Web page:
Almost at Kettlewell. the 3 approaching cyclists (and one behind down the hill)
seem to be carrying at least the kitchen sink in their luggage.

In Kettlewel I find Mr Grassman

I carry on past Buckden

Looking back to Buckden - they are cutting the silage here.

Ah, I see they have filled the holes in in the road.

This Reed Canary-grass is quite photogenic - both uphill and downhill.

 I carry on above Cray. Some of my friends I have been told, will be cycling up here early on Saturday to watch.

They are expecting people to park and camp here.
Still - people will have a good view of the cyclists coming up the hill.
Those two meadows on the left are quite high up.

This cyclist is working hard.

 I drive up past Cray to the summit - well to the flat area between Great Whernside and Buckden Pike.' a flat peaty area of Hare's-tail Cotton-grass.  The sun has gone in and it is quite windy and cold.

As i look towards the Wensleydale Catchment I see:-

Three silage bags looking like cheese. --
Well the grass goes to cows, which go to milk, to cheese.

At this point I carry on a little way then turn round and return home .. Quite a long way. It is (was) 2nd July

I'll put the Buttertubs Grasses up another day

(See part 1 - Skipton-Threshfield) 

Wednesday 2 July 2014

Grasses of Le Grand Depart (1) - Yorkshire Section of the Tour de France - Skipton - Threshfield

Yorkshire is a green county - even after our dry June. Much of this is due to the beautiful grasses.

Over 80 species of grass can be found in North and West Yorkshire. At least 40 of these can be found on our road verges and fields close to the road. Britain has about 150 native species of grass  (plus up to 70 more introduced and casuals).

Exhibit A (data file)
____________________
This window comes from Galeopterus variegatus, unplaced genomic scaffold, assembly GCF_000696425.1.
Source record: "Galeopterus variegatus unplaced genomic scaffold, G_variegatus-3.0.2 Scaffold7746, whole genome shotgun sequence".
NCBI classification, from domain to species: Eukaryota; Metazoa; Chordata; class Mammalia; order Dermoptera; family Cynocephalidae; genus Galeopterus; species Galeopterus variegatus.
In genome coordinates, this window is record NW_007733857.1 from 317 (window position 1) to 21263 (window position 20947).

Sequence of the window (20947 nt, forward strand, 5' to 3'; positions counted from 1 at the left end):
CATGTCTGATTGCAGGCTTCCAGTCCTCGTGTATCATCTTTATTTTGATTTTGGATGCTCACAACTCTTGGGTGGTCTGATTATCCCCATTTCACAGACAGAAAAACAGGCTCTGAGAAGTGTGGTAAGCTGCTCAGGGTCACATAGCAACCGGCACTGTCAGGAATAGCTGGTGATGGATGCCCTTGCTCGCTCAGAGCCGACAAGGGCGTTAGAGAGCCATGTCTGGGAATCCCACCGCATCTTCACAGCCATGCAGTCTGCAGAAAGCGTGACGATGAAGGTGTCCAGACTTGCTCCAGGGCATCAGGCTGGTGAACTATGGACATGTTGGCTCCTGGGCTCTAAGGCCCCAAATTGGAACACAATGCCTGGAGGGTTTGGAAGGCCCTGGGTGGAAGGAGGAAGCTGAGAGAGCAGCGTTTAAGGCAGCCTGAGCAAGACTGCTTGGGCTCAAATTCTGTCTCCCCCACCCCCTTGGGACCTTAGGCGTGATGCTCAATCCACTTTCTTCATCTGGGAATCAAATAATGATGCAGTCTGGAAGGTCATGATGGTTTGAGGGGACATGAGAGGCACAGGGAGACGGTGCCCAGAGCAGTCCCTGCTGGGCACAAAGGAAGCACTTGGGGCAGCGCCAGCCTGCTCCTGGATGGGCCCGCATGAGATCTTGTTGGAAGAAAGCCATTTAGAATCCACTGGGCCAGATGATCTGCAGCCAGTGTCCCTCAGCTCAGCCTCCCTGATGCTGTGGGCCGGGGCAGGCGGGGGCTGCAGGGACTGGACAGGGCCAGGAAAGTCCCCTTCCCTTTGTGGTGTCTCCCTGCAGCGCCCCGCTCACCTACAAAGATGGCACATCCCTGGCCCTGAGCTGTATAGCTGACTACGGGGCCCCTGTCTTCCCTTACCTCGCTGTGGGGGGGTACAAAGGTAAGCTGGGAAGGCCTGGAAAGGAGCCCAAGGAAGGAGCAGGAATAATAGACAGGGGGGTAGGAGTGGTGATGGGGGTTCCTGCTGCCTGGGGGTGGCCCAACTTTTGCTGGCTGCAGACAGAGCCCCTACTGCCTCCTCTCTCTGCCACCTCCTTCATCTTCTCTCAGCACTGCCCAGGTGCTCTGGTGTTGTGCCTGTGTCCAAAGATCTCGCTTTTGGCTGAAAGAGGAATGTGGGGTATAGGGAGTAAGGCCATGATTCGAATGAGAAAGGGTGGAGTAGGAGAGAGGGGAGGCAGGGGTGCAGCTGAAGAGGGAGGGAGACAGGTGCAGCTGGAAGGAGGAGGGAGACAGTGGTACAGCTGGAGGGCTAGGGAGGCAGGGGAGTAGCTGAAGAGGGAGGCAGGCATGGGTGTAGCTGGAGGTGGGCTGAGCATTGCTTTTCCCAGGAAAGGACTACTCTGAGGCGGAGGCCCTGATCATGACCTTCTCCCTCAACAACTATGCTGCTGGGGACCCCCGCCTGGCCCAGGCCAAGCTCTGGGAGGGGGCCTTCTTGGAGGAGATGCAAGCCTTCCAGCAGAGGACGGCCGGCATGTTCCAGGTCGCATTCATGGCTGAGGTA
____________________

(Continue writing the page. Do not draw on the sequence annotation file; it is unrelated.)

This post shows 7.

As the cyclists whiz round our country roads they will see  many of these grasses.  If you are watching the race, why not look out for some of the grasses whilst you are waiting?

These photos were collected on two visits: 1) the Hawes- Buttertubs Section on 18 June
2) The Skipton - Buckden section on 2 July.

So: we set off at Skipton -

People at Skipton parish church - Holy Trinity - will have a good view of the race.
 Look they have been cutting their grass. I expect a lot of it is ryegrass

Just north of Skipton is a turning to the right to the natural burial ground. Here on the roadside is Ryegrass. The flowerhead is a spike, with spikelets arranged on either side. See how just one floret in each spikelet is open.

False Oat-grass - an indicator of lack of grazing or mowing

False Oat-grass seen closer. there is one long awn (bristle) per spikelet

Meadow Fescue  (And there was some Yellow Oat-grass nearby)

At the Rylstone turnoff, we are reminded that this main road will be closed.

Not many grasses here - but some good ferns on a wall. This is Common Polypody - and below that some Maidenhair Spleenwort.

A mile before Threshfield there is a bridleway signed to Linton. And there is a great selection of plants on the verge

Tall Fescue

Tall Fescue leaves - with hairs on the auricles - need a closer up picture.

Quaking Grass

Soft Brome
Reflexed Saltmarsh-grass

There are rushes in the field opposite

 See the next seven grasses in the   Threshfield - Buckden (-Cray) Section